The Reserve Bank of India supervises the functioning of the banks in the following ways:
- Reserve bank being the central bank decides the guidelines for functioning of all the banks.
- Banks need to have minimal cash reserve balances which are monitored & decided by RBI.
- RBI makes sure that credit is equally rationed between big businesses and farmers, small scale industries, small scale borrowers, etc.
- Banks needs to submit information to RBI periodically, regarding whom they are lending, how much and at what interest rate, etc.
It is necessary to have a central bank to supervise the functioning of banks so as to keep:
- Uniformity in the banking system.
- Ensure equality & quality in system of providing credit to everyone, irrespective of being a small or big borrower.
- Setting a reasonable & uniform rate of interest on borrowings.
- Avoid malpractices in the financial system.
Q.9 Analyse the role of credit for development.
Credit plays a very important factor in the development of a country. Credit helps in expanding the scope of economic activities in an economy. Credit is required for different purposes.If the credit is provided to the farmers, small scale enterprises and profit making businesses, credit helps in expanding the production process of the economy.If the credit is provided for consumption purposes like home loan, car loan,it leads to increase in the demand in the economy. On a broader scale, credit is expanding the scope of economic activities in all sectors.
Q.10 Manav needs a loan to set up a small business. On what basis will Manav decide whether to borrow from the bank or the moneylender? Discuss.
Manav has to compare the terms of credit of both lenders (Bank & Moneylender). He needs to compare the
- Interest rate charged by both of them
- Collateral required
- Documentation requirement
- Mode of repayment for both
To borrow from banks Manav must have proper documentation and collateral, or else he won’t be eligible for loan.
Q.11 In India, about 80% of farmers are small farmers, who need credit for cultivation.
- Why might banks be unwilling to lend to small farmers?
- What are the other sources from which small farmers can borrow?
- Explain with an example how the terms of credit can be unfavourable for the small farmer.
- Suggest some ways by which small farmers can get cheap credit.
- Banks are unwilling to lend to small farmers because most of the small farmers do not have proper documentation and collateral to provide which are necessary requirements to avail a loan from banks.
- Small farmers can borrow from local money lenders, cooperative societies and SHGs.
- Suppose Perumal is a small farmer; he takes up a loan to meet the expenses of cultivation. Though he used expensive and high quality pesticide sprays on the crops, his field got infected by pest and as a result the crop failed. To pay the loan he had to sell a major part of his land making him worse off than earlier. Now, he has a small piece of land to work upon and has to take new loan to meet expenses or he has to work as a landless labourer.
- Small farmer can avail cheap loans from cooperative societies, agricultural banks or they can form Self Help Groups.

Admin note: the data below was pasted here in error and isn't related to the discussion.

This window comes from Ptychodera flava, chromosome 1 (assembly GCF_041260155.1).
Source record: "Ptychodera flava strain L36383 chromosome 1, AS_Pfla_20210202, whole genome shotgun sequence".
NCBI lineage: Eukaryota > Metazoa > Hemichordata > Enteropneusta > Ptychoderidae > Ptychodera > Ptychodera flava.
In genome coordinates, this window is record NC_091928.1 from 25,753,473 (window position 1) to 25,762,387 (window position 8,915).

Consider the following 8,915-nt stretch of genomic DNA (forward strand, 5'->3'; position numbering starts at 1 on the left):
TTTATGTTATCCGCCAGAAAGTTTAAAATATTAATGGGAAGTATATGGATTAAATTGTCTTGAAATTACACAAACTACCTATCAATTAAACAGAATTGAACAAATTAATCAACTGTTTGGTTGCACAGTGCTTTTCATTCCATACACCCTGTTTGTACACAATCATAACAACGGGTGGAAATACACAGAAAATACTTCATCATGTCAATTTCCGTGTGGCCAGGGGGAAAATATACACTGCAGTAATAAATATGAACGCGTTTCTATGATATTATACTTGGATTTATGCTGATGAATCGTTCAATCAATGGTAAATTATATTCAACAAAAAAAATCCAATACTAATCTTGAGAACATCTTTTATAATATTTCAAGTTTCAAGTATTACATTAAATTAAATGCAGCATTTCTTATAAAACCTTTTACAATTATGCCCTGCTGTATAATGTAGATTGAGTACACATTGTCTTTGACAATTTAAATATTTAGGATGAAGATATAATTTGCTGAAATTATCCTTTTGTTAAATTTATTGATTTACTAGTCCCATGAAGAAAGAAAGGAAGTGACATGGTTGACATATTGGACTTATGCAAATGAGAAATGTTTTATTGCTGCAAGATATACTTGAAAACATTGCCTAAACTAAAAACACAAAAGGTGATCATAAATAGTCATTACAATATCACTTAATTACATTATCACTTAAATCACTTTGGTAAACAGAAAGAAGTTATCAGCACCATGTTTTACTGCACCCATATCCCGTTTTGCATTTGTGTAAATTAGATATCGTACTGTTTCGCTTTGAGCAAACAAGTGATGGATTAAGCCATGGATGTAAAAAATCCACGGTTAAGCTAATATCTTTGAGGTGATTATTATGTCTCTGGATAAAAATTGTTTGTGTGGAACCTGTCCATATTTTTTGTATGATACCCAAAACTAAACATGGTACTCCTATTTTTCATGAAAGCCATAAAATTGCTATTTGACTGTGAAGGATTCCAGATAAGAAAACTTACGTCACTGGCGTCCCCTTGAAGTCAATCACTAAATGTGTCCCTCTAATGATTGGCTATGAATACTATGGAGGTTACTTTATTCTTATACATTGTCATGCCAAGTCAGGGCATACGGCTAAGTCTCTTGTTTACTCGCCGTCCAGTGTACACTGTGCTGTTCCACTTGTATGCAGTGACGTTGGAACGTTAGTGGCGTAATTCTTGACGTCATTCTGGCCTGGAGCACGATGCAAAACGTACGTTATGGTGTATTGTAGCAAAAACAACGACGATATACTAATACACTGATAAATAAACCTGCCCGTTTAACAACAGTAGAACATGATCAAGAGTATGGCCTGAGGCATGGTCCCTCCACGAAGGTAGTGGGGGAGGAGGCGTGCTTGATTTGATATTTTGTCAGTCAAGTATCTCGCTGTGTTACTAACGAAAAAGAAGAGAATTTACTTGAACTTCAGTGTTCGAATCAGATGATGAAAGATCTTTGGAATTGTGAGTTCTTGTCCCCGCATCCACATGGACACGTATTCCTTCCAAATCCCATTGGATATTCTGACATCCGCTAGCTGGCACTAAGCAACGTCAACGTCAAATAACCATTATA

Q.12 Fill in the blanks:
- Majority of the credit needs of the_______ households are met from informal sources.
- ________ costs of borrowing increase the debt-burden.
- ________issues currency noted on the behalf of the central government.
- Banks charge a higher interest rate on loans than what they offer on _________.
- ________is an asset that the borrower owns and uses as a guarantee until the loan is repaid to the lender.
- Majority of the credit needs of the _rural households are met from informal sources.
- __High_costs of borrowing increase the debt-burden.
- __Reserve bank of India_ issues currency notes on behalf of the central government.
- Banks charge a higher interest rate on loans than what they offer on _deposits_.
- __Collateral_ is an asset that the borrower owns and uses as a guarantee until the loan is repaid to the lender.
Q.13 Choose the most appropriate answer:
1. In a SHG most of the decisions regarding savings and loan activities are taken by
(c) Non-government organisation.
2.Formal sources of credit does not include
- Correct choice: (b)Members
Explanation: SHGs comprise of 15-20 members, (especially women) belonging to a particular area and all the decisions regarding the savings & loan activities are taken by group members on collective basis.
- Correct choice:(c)Employers
Explanation: Formal sources of credit include banks and cooperatives only, while informal sources of credit include moneylenders, traders, employers, relatives, friends,etc.
FAQs (Frequently Asked Questions)
1. How would you explain Money?
Money is defined as anything widely accepted as a trading method by the public. The medium of exchange takes the shape of coins or banknotes. It makes buying and selling things simple. It enables us to purchase everything we require for our living and is also utilised to make loans. For a detailed version of the notes, please refer to Extramarks NCERT Solutions for Class 10 Economics Chapter 3.
2. How would you explain Informal Moneylenders?
People borrow money from informal money lenders. For example, they might be a family, friend, lender, trader, or employer. Informal moneylenders do not mandate to provide any collateral. There is no organisation to monitor their actions, and they mainly demand excessive interest rates on loans.